The exit of a CEO after just 18 months is usually the sign of a bank in the grip of financial turmoil or scandal. Unless it's in Sweden.
Tuesday's ouster of Frank Vang-Jensen from Stockholm-based Handelsbanken looks instead like a curious triumph of the lowly branch manager over headquarters. It is, in other words, the sign of a truly boring bank.
The official announcement is severe. Describing the CEO job as one that requires a "special type" of "complex" leadership, the bank's board says bluntly that Vang-Jensen didn't fulfill those requirements.
His replacement, Anders Bouvin, is portrayed as a lifer who has worked at the bank for more than 30 years and is "totally familiar" with its methods.
It's worth remembering that Handelsbanken's complexity isn't down to a Deutsche-Bank-style balance sheet stuffed with derivatives contracts.
It's down to an organization it calls the "church spire." Local branches, not centralized hubs, are fully responsible for customer relationships and lending. When a loan goes bad, it's the branch's responsibility. There are no sales targets or market share goals.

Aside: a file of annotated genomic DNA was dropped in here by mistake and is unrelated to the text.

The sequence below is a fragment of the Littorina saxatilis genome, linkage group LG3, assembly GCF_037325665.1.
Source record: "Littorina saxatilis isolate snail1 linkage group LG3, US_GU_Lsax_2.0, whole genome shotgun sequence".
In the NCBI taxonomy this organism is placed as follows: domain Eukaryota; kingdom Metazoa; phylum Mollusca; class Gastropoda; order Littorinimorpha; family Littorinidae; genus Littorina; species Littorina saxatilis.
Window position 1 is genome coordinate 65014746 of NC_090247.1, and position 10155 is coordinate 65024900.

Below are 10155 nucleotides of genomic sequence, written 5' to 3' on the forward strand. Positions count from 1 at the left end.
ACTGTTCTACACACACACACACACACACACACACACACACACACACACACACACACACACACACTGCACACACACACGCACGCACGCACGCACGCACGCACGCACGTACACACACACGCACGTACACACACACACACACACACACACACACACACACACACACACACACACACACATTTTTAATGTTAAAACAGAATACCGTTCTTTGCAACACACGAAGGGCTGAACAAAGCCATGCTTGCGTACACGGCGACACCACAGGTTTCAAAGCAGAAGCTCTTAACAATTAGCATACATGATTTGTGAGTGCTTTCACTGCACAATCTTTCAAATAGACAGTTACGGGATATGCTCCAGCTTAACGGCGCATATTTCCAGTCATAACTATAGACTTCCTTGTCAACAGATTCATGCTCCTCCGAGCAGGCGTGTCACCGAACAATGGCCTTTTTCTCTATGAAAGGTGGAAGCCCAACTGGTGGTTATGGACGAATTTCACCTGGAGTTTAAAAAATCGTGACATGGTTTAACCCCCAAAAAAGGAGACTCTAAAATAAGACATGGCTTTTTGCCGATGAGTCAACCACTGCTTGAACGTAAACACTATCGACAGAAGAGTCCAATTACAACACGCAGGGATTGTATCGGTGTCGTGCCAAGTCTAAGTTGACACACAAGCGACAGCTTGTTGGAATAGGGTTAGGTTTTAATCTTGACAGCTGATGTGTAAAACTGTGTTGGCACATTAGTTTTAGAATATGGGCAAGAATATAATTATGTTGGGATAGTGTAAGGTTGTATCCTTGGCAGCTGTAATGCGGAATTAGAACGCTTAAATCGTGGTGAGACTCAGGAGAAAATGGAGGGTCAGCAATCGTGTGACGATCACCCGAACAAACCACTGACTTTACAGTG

If that already sounds outlandish, you'll enjoy this: In 1972, the bank abolished budgets.
If the bank were in trouble, you would expect that model to be called into question. But Handelsbanken has the second-lowest non-performing-loan ratio in its European peer group at 0.47 percent, according to Bloomberg Intelligence, and the second-highest core capital ratio of 21 percent. At 13 percent, its return on equity is second only to Swedbank.
It's a low-risk, high-return bank that owes much of its success to decentralizing power. The contrast with John Cryan at Deutsche Bank or Tidjane Thiam at Credit Suisse is striking, and those CEOs at least have autonomy.
But with that comes a problem -- even for someone like Vang-Jensen, who has been at Handelsbanken since 1998. Any attempt at imposing changes is going to carry a big risk -- especially if they involve trying to centralize power, something analysts suggest he was trying to do.
It's not clear why he would have wanted to mess with Handelsbanken's model, even if tougher capital rules and tax increases are putting Sweden's banks under pressure to cut costs, or that he ever set out his grounds for tinkering with it. In any case, the bank is now doubling down on its long-running traditional structure to appease local managers.
The stock slipped only 1.7 percent on Vang-Jensen's departure. Handelsbanken still trades at more than a 50 percent premium to book value, one of the highest multiples in the whole of Europe.
As long as the bank can defend that valuation, the business model won't be called into question. But if performance starts to suffer, those local branch managers may find it harder to push for another palace coup.
This column does not necessarily reflect the opinion of Bloomberg LP and its owners.
To contact the author of this story:
Lionel Laurent in London at email@example.com
To contact the editor responsible for this story:
Edward Evans at firstname.lastname@example.org